Launching encryption

If we managed to get access to the device, the encryption operation can be launched immediately, during the first run of the application with the onCreate method. As there are many files, the process may take some time. A separate stream must be created in Android OS for execution of long operations (more than 5 seconds long). To do this, let's use Thread and Runnable classes which allow us to launch resource-intensive operations in a separate stream.

To do this, let's use the Run method which will launch file encryption. This method may be performed for quite a long time, everything depends on the device's processing power. Nonetheless, the user won't notice visually what the device is busy with.

Now let's use the enabled Handler class. This allows us after completion of long procedures to return some value in the main stream, i.e. make changes visible to the user.

To launch the created stream, just create a new Thread object.

Implementation methods

As usual, we will use human weaknesses to plant the encoder. Some people want to save money and will download this Trojan, thinking they are getting a full version of an expensive game from Google Play; others might be interested in some unusual content. Curiosity and greed – these are two vices which typically lead mobile device users into trouble.

Possible attack vector

Possible attack vector


Manufacturers might need to revisit their approach to security models used in mobile operating systems. Yes, applications are isolated from each other quite well, but we saw today that access to the most important user data can be obtained in a single line. Notably, the user doesn't understand which application is interacting with their personal data and how. In fact, the behavior model has been copied almost in full from "large" OS. It might be wise to implement additional restrictions for accessing the most important data on the device. And antivirus applications don't look so useless anymore.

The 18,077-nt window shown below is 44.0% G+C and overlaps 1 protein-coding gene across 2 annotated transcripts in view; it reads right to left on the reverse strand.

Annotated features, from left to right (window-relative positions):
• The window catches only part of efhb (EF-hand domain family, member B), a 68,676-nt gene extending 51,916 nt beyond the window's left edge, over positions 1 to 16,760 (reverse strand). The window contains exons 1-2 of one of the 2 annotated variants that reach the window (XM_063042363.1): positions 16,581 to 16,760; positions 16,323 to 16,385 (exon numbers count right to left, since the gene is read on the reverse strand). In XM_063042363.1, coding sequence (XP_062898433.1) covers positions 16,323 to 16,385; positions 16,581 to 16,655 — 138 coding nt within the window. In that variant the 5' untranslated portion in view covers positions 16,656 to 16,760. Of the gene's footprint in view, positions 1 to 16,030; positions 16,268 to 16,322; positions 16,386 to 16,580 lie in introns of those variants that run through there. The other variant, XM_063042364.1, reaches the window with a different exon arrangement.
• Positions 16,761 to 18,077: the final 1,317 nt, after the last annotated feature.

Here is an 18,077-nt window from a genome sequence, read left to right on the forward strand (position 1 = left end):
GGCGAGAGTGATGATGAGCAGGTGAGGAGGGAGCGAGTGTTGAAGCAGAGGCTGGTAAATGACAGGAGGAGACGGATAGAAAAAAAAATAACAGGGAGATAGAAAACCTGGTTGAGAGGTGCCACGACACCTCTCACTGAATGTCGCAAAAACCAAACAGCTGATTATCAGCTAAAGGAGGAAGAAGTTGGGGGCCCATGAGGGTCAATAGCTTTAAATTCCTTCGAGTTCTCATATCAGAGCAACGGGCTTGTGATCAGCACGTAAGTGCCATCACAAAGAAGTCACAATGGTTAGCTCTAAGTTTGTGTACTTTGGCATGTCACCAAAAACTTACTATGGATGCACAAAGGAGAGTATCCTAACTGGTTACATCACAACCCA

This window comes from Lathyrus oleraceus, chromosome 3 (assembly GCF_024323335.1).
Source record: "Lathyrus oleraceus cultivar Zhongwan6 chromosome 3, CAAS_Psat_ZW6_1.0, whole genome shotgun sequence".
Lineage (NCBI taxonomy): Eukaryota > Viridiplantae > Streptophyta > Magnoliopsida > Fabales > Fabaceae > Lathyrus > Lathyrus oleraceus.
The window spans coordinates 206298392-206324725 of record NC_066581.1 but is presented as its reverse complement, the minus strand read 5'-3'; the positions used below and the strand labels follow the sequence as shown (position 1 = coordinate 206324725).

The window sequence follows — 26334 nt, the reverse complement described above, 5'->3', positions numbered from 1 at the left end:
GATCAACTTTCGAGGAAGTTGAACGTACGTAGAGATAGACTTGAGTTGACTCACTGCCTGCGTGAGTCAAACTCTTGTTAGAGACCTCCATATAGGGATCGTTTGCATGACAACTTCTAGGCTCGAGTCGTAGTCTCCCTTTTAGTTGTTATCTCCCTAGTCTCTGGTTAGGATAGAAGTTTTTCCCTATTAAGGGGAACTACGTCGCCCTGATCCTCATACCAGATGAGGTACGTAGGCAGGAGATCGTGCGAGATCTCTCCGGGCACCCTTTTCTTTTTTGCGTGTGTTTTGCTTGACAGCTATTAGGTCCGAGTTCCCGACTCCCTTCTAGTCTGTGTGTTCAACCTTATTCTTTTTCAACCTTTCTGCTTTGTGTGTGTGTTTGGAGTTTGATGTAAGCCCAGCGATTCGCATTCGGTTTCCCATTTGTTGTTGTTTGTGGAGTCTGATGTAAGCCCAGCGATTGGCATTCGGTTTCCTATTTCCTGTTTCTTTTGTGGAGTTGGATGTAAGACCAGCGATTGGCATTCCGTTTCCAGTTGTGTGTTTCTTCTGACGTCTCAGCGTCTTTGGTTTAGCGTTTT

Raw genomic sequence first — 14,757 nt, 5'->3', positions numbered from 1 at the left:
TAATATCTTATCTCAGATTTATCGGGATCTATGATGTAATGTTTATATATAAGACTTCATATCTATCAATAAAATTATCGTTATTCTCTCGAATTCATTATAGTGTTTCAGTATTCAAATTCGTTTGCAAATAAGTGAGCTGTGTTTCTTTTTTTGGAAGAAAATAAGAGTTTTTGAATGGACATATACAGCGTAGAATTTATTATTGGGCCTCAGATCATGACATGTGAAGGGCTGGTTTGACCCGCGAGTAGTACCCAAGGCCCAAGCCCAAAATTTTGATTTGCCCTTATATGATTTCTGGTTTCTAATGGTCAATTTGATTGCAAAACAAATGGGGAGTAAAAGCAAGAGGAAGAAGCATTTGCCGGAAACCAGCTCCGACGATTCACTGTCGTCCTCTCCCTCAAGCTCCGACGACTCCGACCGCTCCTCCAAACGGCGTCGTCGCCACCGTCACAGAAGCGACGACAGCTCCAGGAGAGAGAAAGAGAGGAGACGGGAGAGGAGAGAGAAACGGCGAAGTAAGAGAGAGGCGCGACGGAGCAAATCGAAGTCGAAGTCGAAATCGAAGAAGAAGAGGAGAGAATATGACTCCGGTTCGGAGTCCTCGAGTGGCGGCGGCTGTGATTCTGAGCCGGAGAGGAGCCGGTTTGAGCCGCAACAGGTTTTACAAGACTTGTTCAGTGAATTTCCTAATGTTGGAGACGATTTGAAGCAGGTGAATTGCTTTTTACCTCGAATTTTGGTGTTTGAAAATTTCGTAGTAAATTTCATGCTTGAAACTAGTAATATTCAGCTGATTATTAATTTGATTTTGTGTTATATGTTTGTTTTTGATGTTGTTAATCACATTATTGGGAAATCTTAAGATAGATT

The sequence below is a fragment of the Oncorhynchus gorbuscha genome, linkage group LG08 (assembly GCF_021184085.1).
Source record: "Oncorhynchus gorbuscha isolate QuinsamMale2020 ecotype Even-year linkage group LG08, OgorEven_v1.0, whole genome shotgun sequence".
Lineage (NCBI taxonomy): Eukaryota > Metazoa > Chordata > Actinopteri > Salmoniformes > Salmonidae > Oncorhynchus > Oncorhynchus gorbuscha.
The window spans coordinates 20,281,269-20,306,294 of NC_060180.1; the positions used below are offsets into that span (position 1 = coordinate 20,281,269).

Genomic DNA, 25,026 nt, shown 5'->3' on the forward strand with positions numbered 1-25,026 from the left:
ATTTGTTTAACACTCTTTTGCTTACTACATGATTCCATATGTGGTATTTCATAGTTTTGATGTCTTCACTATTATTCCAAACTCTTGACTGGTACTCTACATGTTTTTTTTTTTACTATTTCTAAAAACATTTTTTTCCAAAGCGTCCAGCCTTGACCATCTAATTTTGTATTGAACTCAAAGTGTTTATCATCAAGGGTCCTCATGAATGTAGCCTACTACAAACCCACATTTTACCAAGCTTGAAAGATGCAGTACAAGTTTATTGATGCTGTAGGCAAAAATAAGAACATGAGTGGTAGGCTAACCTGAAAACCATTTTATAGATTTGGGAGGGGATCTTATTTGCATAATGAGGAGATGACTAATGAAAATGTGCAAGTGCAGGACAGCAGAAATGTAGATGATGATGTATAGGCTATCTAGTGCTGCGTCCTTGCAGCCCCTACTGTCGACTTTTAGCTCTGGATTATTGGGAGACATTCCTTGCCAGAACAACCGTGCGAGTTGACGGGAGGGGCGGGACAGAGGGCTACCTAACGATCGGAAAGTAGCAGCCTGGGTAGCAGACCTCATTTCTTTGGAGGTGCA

We live in very interesting times. Modern technologies are changing the world every day, and progress makes people increasingly dependent on gadgets. Until recently, we all used desktop PCs, but now a tablet is enough for most people. Being a reader of Hacker Magazine, you most certainly understand that new technologies not only contain goodies, but also additional information security threats, which means that there will always be some work for us. One way or another, the dark side will be defeated :). Good luck!